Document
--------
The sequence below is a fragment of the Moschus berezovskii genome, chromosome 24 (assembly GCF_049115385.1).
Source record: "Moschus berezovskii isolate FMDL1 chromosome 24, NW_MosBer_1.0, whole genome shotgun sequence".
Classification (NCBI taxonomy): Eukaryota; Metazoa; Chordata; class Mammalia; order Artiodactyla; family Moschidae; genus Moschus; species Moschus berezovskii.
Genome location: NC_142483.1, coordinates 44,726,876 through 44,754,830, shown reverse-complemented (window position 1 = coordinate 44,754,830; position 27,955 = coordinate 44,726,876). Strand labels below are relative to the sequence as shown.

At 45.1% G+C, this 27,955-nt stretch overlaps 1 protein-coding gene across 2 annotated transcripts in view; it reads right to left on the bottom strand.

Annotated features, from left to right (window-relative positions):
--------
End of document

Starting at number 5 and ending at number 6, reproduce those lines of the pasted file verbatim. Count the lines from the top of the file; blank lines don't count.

At 45.1% G+C, this 27,955-nt stretch overlaps 1 protein-coding gene across 2 annotated transcripts in view; it reads right to left on the bottom strand.

Annotated features, from left to right (window-relative positions):